Building a Buffalo Out of Art Cards

A unique artist-in-residence program presented by the Saskatchewan Arts Board gives school groups and families visiting the Canadian Western Agribition an opportunity to participate in a collaborative artwork and learn about Saskatchewan's history.

Artist-in-residence Carol Morin invited visitors to spin a wheel of images from the province's history and create a one-of-a-kind art card about the moment they landed on. She then transformed the art cards into a three-dimensional buffalo (left).

Morin worked with up to 1,300 students and visitors per day at the Family Ag and First Nations Pavilion (Co-operators Centre, Arena 3) from Monday, November 19 to Friday, November 23 (10 a.m. to 4:30 p.m.), and Saturday, November 24 (10 a.m. to 4 p.m.). Photographs of the buffalo in progress are posted here.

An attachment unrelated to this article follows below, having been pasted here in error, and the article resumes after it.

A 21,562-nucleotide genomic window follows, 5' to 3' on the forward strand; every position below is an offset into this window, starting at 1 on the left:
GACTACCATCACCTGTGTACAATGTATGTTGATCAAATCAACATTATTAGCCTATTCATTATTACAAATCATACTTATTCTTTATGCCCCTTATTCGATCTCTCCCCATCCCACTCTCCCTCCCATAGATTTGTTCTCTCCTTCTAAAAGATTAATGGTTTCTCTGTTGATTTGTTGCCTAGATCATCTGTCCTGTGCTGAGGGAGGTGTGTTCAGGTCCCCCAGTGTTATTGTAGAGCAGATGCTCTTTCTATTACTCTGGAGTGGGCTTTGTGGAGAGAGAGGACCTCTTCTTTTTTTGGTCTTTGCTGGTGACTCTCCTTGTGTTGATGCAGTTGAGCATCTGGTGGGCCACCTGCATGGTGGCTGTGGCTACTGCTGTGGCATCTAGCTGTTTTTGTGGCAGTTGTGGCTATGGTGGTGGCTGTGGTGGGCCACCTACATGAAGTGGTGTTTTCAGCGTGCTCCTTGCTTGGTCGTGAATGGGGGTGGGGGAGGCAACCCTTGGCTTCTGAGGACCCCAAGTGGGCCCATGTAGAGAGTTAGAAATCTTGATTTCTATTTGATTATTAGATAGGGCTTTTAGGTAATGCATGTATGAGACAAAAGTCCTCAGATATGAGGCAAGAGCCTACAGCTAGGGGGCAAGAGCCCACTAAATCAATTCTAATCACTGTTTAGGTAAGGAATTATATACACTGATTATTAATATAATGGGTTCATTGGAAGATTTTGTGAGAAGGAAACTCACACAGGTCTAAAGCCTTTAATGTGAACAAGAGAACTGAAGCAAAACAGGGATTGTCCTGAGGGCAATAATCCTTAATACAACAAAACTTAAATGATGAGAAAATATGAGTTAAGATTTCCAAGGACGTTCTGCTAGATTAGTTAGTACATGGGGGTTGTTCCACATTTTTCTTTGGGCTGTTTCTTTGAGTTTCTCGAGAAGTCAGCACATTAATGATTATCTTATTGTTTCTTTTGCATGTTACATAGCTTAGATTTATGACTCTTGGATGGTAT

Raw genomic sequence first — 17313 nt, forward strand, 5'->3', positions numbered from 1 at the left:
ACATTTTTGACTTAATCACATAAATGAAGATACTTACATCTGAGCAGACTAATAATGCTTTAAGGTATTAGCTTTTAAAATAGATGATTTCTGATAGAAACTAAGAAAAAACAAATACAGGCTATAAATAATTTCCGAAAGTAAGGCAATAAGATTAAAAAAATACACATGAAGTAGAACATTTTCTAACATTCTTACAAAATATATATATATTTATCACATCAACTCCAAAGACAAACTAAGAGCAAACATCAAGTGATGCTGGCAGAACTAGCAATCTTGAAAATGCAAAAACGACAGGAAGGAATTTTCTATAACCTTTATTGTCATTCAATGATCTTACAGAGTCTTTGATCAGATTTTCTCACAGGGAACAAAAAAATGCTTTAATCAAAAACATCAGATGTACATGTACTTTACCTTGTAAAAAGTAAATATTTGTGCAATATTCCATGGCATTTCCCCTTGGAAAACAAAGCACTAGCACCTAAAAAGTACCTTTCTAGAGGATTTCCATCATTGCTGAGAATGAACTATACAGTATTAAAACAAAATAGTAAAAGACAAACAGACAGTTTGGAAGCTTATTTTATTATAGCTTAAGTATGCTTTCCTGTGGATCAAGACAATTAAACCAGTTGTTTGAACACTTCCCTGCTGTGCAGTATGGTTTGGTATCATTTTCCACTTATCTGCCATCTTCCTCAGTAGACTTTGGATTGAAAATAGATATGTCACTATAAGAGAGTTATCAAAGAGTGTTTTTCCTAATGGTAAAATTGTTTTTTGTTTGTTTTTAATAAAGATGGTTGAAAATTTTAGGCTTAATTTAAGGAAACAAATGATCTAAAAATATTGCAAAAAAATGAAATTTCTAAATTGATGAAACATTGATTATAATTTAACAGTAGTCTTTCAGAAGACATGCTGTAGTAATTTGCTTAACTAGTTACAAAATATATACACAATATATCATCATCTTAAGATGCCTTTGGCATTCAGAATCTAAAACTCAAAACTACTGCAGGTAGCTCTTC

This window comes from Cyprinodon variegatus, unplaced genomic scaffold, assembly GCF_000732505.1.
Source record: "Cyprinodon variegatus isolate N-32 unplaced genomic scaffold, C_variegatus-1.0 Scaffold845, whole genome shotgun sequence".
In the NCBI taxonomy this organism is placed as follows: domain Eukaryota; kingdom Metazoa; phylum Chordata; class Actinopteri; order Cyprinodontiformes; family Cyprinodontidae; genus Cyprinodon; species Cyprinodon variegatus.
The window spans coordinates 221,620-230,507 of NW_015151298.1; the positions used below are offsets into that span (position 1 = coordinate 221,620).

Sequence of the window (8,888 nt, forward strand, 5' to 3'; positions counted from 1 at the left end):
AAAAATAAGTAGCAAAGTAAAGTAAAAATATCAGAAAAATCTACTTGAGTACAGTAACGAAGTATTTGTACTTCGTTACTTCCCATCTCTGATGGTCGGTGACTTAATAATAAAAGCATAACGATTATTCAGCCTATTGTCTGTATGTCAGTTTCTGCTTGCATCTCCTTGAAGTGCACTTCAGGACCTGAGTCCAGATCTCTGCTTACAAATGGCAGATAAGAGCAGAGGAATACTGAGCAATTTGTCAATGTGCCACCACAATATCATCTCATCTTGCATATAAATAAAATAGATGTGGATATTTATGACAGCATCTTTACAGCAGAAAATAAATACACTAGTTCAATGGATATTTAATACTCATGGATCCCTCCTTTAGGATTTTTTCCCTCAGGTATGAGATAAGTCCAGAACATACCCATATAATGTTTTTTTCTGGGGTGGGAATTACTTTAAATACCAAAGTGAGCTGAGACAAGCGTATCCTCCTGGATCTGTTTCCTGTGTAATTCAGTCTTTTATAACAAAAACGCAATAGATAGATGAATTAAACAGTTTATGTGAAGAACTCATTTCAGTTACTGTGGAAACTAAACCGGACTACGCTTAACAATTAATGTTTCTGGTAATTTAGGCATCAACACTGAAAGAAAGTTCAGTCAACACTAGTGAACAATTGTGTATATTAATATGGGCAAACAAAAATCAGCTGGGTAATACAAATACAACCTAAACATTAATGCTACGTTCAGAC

Morin is a writer, artist, and storyteller, and a member of the Cree First Nation. Her visual art has most recently been featured at the First Nations University and Elsie Scherle Art Galleries. She has also been inspiring students as a touring artist with the Saskatchewan Cultural Exchange Society.

Darren McKenzie - Righteous Apparition, 2005

The Arts Board also presented a visual art exhibition at Agribition entitled Marking Time, which features Indigenous artwork from the Saskatchewan Arts Board's Permanent Collection, including painting, drawing, carving, stitching, and beading. The exhibit runs from November 19 to 24 (10 a.m. to 7 p.m.) and is located at the Arts Board's booth in the trade show area in the Agribition Building.

The artist-in-residence program at Agribition is made possible through a partnership between the Saskatchewan Arts Board and the Canadian Western Agribition.

Left:

Darren McKenzie
Righteous Apparition, 2005
Cedarwood, hair

Saskatchewan Arts Board Permanent Collection

Photo: University of Regina Department of Photography